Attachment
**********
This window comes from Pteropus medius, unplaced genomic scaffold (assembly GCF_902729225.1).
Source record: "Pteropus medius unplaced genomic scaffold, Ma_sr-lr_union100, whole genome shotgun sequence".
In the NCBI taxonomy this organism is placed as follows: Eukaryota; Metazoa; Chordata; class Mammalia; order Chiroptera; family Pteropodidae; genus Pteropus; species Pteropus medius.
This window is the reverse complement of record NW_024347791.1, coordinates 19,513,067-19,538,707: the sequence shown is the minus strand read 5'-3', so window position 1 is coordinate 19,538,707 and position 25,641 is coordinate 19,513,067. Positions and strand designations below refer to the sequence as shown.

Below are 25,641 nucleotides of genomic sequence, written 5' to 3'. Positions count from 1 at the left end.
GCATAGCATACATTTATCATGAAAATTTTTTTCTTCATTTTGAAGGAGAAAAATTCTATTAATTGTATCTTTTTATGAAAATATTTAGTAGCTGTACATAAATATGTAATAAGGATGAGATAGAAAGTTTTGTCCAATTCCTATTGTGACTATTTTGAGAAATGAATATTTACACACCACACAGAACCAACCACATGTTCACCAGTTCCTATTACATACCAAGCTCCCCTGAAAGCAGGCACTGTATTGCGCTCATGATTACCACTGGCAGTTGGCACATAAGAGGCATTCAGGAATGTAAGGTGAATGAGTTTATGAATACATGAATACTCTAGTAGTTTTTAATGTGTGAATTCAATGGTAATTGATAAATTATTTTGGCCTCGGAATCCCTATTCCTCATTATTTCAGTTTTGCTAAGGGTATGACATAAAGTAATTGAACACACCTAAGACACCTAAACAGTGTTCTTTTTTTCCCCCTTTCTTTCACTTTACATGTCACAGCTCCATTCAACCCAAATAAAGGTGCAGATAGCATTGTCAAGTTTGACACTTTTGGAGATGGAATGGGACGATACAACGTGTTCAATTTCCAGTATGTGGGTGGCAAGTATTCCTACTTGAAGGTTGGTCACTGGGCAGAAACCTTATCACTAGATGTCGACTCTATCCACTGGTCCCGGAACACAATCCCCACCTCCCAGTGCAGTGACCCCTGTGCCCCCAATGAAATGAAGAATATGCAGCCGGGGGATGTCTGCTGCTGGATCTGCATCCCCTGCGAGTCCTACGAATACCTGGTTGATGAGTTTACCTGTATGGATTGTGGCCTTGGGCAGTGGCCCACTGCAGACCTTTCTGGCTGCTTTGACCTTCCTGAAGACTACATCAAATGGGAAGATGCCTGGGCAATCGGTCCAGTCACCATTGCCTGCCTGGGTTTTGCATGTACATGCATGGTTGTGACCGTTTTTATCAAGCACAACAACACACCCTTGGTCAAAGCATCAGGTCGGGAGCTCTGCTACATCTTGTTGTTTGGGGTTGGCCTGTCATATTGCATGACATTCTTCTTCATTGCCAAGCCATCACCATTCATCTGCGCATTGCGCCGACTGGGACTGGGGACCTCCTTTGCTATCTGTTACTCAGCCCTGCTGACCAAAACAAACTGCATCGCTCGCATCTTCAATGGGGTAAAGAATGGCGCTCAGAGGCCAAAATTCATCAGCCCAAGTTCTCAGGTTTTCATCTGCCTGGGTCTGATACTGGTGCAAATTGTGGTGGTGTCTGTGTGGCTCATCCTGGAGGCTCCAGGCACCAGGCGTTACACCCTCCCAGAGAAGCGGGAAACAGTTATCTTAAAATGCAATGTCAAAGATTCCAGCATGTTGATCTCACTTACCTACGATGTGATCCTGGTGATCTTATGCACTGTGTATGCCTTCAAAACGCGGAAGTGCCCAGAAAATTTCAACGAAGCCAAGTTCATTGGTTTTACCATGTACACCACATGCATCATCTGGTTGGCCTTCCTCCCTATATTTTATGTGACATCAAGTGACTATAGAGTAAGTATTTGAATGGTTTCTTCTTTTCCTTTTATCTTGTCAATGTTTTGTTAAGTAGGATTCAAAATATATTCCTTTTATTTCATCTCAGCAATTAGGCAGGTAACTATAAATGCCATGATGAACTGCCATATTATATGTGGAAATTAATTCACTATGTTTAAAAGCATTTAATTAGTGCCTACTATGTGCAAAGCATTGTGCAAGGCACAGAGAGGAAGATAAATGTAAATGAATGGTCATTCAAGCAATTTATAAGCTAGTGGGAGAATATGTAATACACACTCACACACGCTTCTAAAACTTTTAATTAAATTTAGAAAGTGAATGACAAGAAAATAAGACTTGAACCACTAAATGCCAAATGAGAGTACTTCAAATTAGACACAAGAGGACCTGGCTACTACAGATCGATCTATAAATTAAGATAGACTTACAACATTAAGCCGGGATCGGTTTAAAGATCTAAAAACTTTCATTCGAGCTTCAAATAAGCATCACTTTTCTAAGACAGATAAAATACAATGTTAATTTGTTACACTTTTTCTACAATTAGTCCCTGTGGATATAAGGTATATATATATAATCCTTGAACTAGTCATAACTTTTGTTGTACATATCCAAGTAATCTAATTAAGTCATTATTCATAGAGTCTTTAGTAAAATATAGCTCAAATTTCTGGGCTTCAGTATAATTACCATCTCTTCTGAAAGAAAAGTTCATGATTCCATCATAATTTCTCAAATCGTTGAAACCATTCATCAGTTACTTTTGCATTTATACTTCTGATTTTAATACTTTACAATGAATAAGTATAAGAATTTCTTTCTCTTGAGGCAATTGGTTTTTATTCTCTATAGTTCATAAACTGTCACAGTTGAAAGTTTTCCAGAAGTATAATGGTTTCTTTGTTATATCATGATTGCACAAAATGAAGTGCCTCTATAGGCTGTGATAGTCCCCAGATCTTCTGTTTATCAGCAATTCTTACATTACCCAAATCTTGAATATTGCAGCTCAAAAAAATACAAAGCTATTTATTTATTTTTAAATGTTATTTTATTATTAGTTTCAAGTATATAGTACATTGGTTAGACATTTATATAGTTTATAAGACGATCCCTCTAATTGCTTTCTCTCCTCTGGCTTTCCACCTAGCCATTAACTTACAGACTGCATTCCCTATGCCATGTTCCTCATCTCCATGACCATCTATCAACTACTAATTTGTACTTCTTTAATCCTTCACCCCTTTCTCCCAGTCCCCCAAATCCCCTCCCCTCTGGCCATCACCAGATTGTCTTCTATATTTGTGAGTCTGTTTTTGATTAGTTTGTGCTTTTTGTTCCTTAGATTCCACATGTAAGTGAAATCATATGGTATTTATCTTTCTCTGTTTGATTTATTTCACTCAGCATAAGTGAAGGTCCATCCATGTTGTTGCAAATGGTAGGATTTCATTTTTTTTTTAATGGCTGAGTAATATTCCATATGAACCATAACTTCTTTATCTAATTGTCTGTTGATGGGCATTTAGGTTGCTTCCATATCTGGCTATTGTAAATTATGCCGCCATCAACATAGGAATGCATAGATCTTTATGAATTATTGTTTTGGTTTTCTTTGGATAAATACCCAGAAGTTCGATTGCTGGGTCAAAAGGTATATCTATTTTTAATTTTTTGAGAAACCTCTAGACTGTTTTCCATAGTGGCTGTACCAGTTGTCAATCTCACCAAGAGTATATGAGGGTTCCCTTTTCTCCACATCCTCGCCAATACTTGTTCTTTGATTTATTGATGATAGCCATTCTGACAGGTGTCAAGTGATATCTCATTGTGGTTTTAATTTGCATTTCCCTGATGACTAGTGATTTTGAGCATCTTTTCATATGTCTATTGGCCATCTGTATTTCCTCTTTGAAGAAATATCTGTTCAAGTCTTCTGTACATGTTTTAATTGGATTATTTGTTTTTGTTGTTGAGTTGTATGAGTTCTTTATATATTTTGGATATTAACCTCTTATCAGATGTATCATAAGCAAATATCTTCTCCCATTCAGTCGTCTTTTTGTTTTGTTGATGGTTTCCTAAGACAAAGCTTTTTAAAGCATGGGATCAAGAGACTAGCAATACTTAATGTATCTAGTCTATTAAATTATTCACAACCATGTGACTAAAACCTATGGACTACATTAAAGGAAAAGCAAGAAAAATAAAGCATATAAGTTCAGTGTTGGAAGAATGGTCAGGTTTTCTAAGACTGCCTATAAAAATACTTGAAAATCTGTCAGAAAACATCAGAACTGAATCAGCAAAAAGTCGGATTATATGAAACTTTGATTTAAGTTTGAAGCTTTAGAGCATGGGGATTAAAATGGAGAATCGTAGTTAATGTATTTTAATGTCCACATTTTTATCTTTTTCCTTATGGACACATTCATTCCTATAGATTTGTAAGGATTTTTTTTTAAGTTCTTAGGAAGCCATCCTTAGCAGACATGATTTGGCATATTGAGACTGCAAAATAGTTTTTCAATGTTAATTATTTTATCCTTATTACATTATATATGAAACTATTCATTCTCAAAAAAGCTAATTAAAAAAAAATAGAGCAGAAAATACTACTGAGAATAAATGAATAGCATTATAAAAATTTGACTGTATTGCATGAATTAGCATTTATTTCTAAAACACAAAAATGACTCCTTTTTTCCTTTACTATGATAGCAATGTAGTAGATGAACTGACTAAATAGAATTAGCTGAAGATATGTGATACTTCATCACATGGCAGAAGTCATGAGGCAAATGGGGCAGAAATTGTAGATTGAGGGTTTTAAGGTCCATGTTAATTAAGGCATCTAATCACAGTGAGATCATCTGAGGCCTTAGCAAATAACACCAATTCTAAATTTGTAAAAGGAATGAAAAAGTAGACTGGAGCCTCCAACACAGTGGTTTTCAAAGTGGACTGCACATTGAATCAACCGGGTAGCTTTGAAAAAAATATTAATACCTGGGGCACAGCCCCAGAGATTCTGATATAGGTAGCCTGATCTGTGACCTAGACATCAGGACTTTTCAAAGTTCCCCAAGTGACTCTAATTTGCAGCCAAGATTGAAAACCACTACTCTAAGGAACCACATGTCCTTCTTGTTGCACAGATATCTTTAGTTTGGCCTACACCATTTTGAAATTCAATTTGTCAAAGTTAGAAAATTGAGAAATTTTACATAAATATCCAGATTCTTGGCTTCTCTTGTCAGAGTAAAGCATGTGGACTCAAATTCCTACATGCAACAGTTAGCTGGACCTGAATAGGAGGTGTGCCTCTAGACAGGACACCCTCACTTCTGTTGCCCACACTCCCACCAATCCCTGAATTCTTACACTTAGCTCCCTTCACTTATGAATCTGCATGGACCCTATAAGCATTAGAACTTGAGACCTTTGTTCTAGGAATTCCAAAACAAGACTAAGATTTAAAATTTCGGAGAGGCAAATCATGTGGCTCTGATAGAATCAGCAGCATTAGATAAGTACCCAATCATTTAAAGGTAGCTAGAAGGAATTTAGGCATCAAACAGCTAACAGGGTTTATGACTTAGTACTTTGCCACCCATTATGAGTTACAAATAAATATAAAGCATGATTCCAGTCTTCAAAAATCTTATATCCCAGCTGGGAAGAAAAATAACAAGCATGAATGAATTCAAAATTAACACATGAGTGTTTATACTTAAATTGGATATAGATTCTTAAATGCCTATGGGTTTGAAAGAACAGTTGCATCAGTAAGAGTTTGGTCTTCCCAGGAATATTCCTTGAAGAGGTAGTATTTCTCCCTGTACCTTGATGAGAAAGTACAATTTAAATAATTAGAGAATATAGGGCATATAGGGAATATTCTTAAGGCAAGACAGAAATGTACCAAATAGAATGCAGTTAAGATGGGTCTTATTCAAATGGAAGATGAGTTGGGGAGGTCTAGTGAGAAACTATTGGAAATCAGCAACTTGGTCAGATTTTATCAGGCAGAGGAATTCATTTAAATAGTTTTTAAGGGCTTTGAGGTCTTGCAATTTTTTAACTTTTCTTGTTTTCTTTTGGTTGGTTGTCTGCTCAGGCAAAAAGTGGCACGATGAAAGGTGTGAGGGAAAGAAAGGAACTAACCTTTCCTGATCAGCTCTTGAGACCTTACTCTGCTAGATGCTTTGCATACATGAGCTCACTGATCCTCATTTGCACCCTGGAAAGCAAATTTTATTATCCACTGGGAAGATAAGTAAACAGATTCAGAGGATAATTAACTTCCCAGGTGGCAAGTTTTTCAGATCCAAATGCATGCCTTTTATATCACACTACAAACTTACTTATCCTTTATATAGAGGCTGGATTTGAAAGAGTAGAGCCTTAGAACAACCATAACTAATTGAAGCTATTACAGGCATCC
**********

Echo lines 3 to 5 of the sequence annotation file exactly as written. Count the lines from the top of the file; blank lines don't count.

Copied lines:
In the NCBI taxonomy this organism is placed as follows: Eukaryota; Metazoa; Chordata; class Mammalia; order Chiroptera; family Pteropodidae; genus Pteropus; species Pteropus medius.
This window is the reverse complement of record NW_024347791.1, coordinates 19,513,067-19,538,707: the sequence shown is the minus strand read 5'-3', so window position 1 is coordinate 19,538,707 and position 25,641 is coordinate 19,513,067. Positions and strand designations below refer to the sequence as shown.

Below are 25,641 nucleotides of genomic sequence, written 5' to 3'. Positions count from 1 at the left end.